The Art of Spinning Handspun Yarn
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The Art of Spinning Handspun Yarn

A step by step walk through on how to spin yarn. Learn to spin with this easy layed out process.

Knitting and crocheting articles of clothing or stuffed toys is a great hobby, but what if you could make the yarn you knitted or crocheted with also.  The project would mean so much more to you or the person receiving the gift.  Truly hand made from the start.  Spinning doesn't require you go out and buy a big, beautiful, expensive wheel.  All you need to spin is a drop spindle and some sort of fiber.  Whether you have a spinning wheel or a drop spindle this guide will help you learn to spin fiber.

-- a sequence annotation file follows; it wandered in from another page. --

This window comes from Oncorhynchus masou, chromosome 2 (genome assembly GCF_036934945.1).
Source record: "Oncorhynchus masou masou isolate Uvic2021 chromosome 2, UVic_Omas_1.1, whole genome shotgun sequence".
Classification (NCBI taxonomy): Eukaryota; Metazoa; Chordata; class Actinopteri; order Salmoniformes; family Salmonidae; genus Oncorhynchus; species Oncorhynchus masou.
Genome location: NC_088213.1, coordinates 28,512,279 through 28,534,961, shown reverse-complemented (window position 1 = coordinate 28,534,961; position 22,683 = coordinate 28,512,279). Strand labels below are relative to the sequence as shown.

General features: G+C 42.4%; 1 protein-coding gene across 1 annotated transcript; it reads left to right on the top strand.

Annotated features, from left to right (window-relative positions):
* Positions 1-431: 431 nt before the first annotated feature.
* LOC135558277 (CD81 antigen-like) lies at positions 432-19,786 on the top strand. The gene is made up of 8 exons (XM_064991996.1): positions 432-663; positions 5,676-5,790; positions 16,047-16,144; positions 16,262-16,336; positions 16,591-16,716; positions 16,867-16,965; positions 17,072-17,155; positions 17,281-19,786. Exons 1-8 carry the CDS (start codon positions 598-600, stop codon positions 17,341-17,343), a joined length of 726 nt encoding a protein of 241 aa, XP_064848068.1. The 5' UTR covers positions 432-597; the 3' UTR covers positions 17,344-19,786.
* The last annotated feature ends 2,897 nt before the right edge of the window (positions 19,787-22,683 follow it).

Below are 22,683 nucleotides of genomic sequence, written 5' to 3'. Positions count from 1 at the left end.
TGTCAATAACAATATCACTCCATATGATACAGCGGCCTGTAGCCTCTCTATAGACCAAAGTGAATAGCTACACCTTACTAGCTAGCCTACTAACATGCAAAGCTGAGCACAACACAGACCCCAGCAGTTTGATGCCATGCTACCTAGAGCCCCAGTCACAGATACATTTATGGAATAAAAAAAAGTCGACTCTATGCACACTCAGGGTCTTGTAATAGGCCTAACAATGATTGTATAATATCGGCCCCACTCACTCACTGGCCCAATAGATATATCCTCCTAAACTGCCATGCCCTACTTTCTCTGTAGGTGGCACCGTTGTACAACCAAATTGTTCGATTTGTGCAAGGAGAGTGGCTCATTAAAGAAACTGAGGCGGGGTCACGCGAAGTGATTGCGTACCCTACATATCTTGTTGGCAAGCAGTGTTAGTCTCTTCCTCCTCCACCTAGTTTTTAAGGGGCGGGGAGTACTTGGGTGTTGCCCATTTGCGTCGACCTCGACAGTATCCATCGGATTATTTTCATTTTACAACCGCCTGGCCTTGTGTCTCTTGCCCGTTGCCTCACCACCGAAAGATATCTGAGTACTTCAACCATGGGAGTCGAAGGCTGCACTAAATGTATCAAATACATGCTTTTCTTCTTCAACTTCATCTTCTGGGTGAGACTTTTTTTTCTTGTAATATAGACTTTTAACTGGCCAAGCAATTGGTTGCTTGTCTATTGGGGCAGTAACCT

The first step is choosing the variety of fiber you'd like to use.  Choosing fiber is a fun and educational process.  If you do your research you will find there are so many different kinds of fiber that you may want to blend fibers to create your favorite texture and color.  If you are a beginner you will be able to learn easier with a wool of some sort.  I began with Romney Wool from a local farmer.  You should be able to get a full fleece for around $25 or $5.00 or less an ounce.  When choosing your fiber there are a few important things to consider before you buy.  The length of the fiber is called the STAPLE.  The staple must be at least three inches long, and the longer the better.  Another item to consider is the softness.  If you choose to buy a sheep wool you will need to look past the natural sheep oil coating the fiber.  When you prepare the wool you will wash all of this out and the fiber will become soft and easier to work with.  The other quality to look at is the color.  If you are interested in dying the fiber you will want a whiter shade and if you are looking for a specific natural color then you can choose from many different shades of brown, black, greys, and many others in between.  Make sure when buying fiber you choose a fiber that has minimal debri mixed in.  The less the better.  You will run across straw, hay, grass, weeds, poop, bugs and many other things.  These items are completely normal to find in the fleece, and will need to be removed during the cleaning process.